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Ozone (Effects on Plants - Tree Species: Yellow-Poplar) -- Summary
Trees grown in CO2-enriched air nearly always exhibit a number of positive responses to what we call the "elixir of life," while trees grown in O3-enriched air tend to experience a number of negative responses. So what happens when both of these trace constituents of the atmosphere increase in unison? We here review what some of the studies that have explored this question as it pertains to yellow-poplar (Liriodendron tulipifera L.) trees have learned about the subject.

Scherzel et al. (1998) grew yellow-poplar seedlings in open-top chambers for four years at three different combinations of atmospheric O3 and CO2 -- (1) ambient O3 and ambient CO2, (2) doubled O3 and ambient CO2, and (3) doubled O3 and doubled CO2 -- to study the interactive effects of these gases on leaf-litter decomposition. This experiment revealed that the decomposition rates of yellow-poplar leaves were similar for all three treatments for nearly five months, after which time litter produced in the elevated O3 and elevated CO2 air decomposed at a significantly slower rate, such that even after two years of decomposition, litter from the elevated O3 and elevated CO2 treatment still contained about 12% more biomass than litter produced in the other two treatments. This reduced rate of decomposition under elevated O3 and CO2 conditions will likely result in greater carbon sequestration in soils supporting yellow-poplar trees over the next century or more.

Loats and Rebbeck (1999) grew yellow-poplar seedlings for ten weeks in pots they placed within growth chambers filled with ambient air, air with twice the ambient CO2 concentration, air with twice the ambient O3 concentration, and air with twice the ambient CO2 and O3 concentrations to determine the effects of elevated CO2 and O3 on photosynthesis and growth in this deciduous tree species. In doing so, they found that doubling the air's CO2 concentration increased the rate of net photosynthesis by 55% in ambient O3 air, and that at twice the ambient level of O3 it stimulated net photosynthesis by an average of 50%. Similarly, the doubled CO2 concentration significantly increased total biomass by 29%, while the doubled O3 concentration had little impact on growth.

Last of all, Rebbeck et al. (2004) grew yellow poplar seedlings for five years within open-top chambers in a field plantation at Delaware, Ohio, USA, exposing them continuously from mid-May through mid-October of each year to either (1) charcoal-filtered air to remove ambient O3, (2) ambient O3, (3) 1.5 times ambient O3, and (4) 1.5 times ambient O3 plus 350 ppm CO2 above ambient CO2, while they periodically measured a number of plant parameters and processes. Throughout the study, the trees were never fertilized, and they received no supplemental water beyond some given in the first season.

Averaged over the experiment's five growing seasons, the midseason net photosynthetic rate of upper canopy foliage at saturating light intensities declined by 10% when the trees were grown in ambient O3-air and by 14% when they were grown in elevated O3-air, when compared to the trees that were grown in the charcoal-filtered air, while seasonal net photosynthesis of foliage grown in the combination of elevated O3 and elevated CO2 was 57-80% higher than it was in the trees exposed to elevated O3 alone. There was also no evidence of any photosynthetic down regulation in the trees exposed to the elevated O3 and CO2 air, with some of the highest rates being observed during the final growing season. Consequently, Rebbeck et al. concluded that "elevated CO2 may ameliorate the negative effects of increased tropospheric O3 on yellow-poplar." In fact, their results suggest that a nominally doubled atmospheric CO2 concentration more than compensates for the deleterious effects of a 50% increase in ambient O3 levels ... and by several times over.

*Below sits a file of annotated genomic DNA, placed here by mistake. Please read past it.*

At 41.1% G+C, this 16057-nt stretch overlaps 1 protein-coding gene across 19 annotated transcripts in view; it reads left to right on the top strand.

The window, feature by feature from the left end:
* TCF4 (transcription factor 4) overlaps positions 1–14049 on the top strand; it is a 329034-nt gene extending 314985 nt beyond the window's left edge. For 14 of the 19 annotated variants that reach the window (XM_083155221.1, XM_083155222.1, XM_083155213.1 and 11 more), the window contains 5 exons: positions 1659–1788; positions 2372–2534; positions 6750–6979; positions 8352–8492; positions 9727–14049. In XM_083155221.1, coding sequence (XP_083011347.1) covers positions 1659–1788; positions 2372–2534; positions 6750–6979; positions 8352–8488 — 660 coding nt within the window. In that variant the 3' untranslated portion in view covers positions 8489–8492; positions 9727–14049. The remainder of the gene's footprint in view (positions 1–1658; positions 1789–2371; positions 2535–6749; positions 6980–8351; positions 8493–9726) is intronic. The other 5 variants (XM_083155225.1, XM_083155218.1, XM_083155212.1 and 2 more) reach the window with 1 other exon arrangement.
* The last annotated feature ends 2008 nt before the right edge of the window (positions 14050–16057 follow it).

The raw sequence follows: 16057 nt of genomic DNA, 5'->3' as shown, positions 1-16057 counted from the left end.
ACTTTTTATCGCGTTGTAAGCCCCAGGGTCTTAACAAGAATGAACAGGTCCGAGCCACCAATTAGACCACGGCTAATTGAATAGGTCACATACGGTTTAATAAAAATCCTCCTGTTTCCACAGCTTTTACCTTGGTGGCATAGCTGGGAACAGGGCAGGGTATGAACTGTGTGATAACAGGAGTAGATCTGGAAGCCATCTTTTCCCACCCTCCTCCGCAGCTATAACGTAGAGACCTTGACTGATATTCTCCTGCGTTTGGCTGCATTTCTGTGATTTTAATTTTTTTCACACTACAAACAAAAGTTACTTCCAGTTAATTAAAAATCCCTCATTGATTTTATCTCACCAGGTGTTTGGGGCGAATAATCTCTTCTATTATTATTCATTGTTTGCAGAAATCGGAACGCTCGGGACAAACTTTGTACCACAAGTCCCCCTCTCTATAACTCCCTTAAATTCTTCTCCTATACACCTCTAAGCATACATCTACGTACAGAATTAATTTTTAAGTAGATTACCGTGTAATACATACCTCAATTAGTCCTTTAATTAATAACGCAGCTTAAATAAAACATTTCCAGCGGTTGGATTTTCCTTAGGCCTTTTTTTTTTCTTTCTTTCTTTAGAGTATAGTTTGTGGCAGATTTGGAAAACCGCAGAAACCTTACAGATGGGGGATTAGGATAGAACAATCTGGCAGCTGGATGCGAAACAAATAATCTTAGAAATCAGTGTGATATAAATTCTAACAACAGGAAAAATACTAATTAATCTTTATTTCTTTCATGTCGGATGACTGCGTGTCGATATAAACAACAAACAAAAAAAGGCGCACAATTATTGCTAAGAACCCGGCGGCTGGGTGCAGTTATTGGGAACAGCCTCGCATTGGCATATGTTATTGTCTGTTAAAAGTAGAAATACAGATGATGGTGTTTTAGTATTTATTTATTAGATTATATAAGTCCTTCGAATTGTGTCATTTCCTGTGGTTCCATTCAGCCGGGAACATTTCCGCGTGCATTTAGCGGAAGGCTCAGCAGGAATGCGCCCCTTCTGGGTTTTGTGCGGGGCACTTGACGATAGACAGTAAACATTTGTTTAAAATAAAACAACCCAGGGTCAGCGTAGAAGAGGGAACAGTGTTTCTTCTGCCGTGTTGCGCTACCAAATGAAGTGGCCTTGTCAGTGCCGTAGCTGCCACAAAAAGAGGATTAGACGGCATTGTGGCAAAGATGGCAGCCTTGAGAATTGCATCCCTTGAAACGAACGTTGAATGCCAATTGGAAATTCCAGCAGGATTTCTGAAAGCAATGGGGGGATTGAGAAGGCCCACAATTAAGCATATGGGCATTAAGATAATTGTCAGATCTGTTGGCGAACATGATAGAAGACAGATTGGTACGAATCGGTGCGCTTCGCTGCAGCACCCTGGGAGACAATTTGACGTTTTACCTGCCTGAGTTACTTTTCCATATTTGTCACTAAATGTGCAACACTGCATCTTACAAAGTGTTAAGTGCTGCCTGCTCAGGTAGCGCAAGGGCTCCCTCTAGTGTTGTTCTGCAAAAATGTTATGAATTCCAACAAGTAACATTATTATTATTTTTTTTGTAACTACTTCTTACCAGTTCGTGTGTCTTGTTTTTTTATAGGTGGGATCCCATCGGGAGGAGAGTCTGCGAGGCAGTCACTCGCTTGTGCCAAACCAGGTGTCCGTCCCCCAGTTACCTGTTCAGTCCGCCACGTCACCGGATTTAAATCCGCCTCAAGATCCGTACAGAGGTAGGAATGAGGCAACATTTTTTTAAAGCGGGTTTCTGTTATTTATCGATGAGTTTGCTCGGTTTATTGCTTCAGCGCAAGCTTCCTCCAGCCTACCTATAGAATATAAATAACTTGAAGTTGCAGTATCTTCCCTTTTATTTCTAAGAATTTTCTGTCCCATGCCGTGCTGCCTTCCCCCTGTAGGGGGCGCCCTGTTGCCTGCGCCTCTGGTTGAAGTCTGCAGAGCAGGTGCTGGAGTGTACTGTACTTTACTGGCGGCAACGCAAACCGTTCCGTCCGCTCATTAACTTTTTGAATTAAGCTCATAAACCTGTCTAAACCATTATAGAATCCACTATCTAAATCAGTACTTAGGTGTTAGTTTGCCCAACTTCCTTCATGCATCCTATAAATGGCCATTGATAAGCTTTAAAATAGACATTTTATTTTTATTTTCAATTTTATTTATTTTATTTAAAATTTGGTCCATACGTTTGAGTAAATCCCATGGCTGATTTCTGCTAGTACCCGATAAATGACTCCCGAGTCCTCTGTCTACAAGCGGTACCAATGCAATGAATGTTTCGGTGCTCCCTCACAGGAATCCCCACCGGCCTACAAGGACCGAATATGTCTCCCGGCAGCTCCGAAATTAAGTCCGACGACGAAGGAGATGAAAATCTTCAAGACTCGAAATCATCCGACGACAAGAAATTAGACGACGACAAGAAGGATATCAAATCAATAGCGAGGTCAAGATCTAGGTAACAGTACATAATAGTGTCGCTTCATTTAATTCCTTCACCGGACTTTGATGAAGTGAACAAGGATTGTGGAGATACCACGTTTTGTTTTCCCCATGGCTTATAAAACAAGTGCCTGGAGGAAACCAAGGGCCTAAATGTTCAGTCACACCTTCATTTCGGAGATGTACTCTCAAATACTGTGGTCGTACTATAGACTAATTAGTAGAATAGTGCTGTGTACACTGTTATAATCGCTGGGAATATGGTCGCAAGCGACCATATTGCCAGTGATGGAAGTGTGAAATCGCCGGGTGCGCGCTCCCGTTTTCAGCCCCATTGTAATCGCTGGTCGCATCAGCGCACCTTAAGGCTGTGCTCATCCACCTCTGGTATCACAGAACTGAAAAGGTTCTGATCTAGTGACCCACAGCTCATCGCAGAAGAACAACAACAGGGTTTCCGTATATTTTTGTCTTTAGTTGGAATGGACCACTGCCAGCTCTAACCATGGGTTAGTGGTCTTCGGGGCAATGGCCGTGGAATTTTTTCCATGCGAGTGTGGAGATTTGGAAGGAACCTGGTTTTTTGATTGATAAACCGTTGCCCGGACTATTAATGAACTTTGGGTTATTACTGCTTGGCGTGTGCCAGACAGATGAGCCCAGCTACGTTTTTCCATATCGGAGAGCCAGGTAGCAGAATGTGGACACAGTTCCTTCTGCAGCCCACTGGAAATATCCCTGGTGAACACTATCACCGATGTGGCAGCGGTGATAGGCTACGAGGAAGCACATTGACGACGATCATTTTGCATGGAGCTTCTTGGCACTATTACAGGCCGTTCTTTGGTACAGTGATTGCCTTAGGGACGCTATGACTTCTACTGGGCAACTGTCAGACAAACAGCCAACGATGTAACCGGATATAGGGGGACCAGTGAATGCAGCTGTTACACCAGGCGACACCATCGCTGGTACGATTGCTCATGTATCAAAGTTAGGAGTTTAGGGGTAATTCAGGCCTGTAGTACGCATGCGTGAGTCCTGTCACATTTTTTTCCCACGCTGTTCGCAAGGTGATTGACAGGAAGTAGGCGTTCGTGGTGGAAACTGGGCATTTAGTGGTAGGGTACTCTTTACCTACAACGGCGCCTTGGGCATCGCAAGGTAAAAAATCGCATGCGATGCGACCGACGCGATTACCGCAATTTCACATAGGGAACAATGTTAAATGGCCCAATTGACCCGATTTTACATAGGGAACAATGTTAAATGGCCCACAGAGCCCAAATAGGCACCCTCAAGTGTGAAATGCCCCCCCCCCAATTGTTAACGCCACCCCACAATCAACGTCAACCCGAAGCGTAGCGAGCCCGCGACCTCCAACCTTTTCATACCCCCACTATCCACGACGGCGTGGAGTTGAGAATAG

As the air's CO2 content continues to rise, therefore, earth's yellow-poplar trees will likely display substantial increases in photosynthetic rate and biomass production, even under conditions of elevated O3 concentrations; and the soils in which the trees grow should sequester ever greater quantities of carbon.

Loats, K.V. and Rebbeck, J. 1999. Interactive effects of ozone and elevated carbon dioxide on the growth and physiology of black cherry, green ash, and yellow-poplar seedlings. Environmental Pollution 106: 237-248.

Rebbeck, J., Scherzer, A.J. and Loats, K.V. 2004. Foliar physiology of yellow-poplar (Liriodendron tulipifera L.) exposed to O3 and elevated CO2 over five seasons. Trees 18: 253-263.

Scherzel, A.J., Rebbeck, J. and Boerner, R.E.J. 1998. Foliar nitrogen dynamics and decomposition of yellow-poplar and eastern white pine during four seasons of exposure to elevated ozone and carbon dioxide. Forest Ecology and Management 109: 355-366.

Last updated 30 April 2008